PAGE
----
As President Barack Obama made clear this week, any number of security measures already in place could and should have prevented would-be airline bomber Umar Farouk Abdulmutallab from boarding a flight from Amsterdam to Detroit on Christmas Day.
Information available to intelligence operatives wasn't analyzed and disseminated as fast as it should have been. A simple misspelling of the suspect's name left State Department authorities unaware that he had a multiple-entry visa to enter the United States.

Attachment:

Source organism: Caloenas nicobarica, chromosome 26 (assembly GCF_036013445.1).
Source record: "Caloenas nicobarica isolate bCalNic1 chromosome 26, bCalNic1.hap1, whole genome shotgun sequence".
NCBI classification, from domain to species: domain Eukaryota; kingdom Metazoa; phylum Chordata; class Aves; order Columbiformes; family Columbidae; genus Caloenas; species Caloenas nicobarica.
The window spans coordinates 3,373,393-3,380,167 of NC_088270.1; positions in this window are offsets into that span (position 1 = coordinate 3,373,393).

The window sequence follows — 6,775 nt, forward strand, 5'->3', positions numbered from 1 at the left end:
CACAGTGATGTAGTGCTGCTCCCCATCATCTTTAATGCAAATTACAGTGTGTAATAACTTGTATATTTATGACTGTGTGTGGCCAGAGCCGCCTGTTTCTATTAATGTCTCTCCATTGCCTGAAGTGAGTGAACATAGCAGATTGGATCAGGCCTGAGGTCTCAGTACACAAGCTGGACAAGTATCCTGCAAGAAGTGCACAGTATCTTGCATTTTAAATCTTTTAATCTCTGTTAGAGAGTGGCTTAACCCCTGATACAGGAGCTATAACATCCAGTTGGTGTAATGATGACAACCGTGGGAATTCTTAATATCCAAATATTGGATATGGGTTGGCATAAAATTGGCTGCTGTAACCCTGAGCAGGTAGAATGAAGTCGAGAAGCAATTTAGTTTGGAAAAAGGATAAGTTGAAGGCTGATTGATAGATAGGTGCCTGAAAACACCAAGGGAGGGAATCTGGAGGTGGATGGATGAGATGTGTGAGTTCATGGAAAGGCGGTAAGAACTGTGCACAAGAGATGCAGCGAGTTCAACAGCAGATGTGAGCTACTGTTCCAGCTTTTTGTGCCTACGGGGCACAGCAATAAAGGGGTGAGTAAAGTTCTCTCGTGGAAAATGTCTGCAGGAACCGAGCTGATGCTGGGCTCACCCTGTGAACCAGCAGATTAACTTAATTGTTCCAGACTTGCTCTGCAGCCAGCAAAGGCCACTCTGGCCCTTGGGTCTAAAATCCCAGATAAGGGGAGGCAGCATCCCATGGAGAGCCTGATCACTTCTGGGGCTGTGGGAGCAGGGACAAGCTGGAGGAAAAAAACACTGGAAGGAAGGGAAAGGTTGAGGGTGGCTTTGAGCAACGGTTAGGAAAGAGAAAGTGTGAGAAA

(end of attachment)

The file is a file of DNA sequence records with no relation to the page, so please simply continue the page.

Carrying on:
Shockingly lax screening at the Amsterdam airport compounded those initial missteps. That a man who purchased a one-way ticket in cash and boarded an airline to the United States without luggage could have escaped more thorough scrutiny is, frankly, stunning.
The challenge for the president is to adjust to this high-profile failure without overreacting. Sensibly, Obama has ordered a "strengthening of our international partnerships to improve aviation screening and security." He also wants to employ "greater use of advanced explosive detection technologies including imaging technologies."
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